25/01/2012 11:55 GMT | Updated 26/01/2012 01:10 GMT

Scotland's Students Made To Study Scottish Literature

Students in Scotland will now have to study Scottish Literature as part of the national curriculum, after years of the government allowing teachers to determine the syllabus.

The announcement comes as first minister Alex Salmond outlines the referendum plan for Scottish independence.

Most teachers already use Scottish texts alongside English classics but this is at their discretion. Now, to mark Burns Day, ministers have declared every pupil taking Higher and Nation 5 English Literature should answer at least one question on Scottish texts in future, the Herald Scotland reported.

Education secretary Michael Russell said it was "fitting" to make the announcement on Burns night.

"We want our children and young people to have the chance to learn about our literary tradition and to inspire the future generations of Scottish writers."

But there has already been mixed reactions at the proposal.

The Educational Institution of Scotland, one of the country's largest teaching unions, expressed concerns over the move.

Larry Flanagan, EIS Education Convener and an English teacher at Hillhead High, Glasgow, said: "The decision runs against the grain of Curriculum for Excellence which rejects the notion of the assessment tail wagging the curriculum dog and yet that is precisely what the Scottish government is attempting to do here.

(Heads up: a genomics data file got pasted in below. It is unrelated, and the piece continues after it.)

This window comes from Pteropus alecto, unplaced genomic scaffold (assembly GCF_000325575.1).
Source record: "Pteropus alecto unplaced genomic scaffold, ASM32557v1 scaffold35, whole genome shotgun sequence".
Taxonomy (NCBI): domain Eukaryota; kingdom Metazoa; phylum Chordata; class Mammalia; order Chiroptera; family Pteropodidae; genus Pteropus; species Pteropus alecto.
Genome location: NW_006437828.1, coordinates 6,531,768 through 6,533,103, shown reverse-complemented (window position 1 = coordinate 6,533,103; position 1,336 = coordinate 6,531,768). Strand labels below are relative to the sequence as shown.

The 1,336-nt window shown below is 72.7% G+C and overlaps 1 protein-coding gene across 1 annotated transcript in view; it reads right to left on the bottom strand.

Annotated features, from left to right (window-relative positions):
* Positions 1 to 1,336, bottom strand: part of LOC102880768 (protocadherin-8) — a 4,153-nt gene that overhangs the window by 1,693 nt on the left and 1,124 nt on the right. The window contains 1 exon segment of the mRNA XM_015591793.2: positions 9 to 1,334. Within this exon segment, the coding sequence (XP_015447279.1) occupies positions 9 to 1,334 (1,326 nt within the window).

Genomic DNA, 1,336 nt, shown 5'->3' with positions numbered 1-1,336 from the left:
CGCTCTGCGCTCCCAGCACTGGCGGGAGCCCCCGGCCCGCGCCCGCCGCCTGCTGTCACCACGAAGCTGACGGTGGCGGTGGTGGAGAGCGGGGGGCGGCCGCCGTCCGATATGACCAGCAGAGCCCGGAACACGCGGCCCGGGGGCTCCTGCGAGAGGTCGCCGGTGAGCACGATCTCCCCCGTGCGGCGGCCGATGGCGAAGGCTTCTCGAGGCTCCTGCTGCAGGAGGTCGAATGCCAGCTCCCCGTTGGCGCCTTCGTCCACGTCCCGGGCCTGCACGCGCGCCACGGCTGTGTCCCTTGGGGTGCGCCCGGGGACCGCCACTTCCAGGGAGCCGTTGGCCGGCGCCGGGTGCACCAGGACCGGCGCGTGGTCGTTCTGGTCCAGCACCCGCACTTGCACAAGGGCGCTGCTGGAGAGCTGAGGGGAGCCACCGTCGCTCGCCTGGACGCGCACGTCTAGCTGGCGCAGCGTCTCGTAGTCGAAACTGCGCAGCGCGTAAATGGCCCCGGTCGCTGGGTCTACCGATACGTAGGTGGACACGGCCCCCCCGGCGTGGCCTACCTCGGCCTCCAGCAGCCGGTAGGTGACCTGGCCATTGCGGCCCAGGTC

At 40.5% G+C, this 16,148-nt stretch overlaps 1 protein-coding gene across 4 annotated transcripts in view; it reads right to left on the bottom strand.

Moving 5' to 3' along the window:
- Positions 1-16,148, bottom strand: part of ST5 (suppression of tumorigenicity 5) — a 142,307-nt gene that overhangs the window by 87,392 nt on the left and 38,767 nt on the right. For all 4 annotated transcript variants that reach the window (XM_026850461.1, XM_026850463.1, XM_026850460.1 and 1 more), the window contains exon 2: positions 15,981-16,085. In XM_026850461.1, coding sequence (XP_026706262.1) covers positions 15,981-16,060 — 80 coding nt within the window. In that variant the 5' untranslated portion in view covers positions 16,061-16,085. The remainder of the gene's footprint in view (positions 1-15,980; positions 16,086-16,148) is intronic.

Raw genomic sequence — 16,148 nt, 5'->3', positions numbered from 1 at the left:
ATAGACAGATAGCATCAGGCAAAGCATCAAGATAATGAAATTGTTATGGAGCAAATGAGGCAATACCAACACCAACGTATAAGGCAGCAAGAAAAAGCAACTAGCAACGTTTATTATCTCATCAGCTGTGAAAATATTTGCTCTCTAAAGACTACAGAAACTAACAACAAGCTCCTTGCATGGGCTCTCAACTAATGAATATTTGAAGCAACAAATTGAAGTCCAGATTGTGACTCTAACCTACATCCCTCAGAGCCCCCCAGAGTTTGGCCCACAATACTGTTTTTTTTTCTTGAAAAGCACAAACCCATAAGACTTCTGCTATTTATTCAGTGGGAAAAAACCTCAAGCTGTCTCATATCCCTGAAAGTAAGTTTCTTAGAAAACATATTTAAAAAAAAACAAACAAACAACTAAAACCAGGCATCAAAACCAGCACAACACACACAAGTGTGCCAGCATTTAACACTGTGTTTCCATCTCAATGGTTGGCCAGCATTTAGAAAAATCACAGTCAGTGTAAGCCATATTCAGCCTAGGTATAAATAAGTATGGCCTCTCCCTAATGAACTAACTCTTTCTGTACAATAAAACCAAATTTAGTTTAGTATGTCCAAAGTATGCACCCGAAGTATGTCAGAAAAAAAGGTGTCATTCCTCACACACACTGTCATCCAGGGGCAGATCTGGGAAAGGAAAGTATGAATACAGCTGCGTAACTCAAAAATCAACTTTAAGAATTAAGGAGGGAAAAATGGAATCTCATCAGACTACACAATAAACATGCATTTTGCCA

"It seems to have abandoned the notion of allowing teachers professional freedom to determine the content of the curriculum in order to insist on its own political priorities.

"There doesn't seem to have been any consultation with English teachers on this matter, which is to be regretted."

Flanagan added there were concerns the arrangements would lead to a narrowing of choice for pupils which he said could have a "detrimental impact" on student performance.

"No-one would argue that Scotland's rich literary heritage should not be a key part of English studies in our schools but to insist on it being a compulsory assessment is misguided."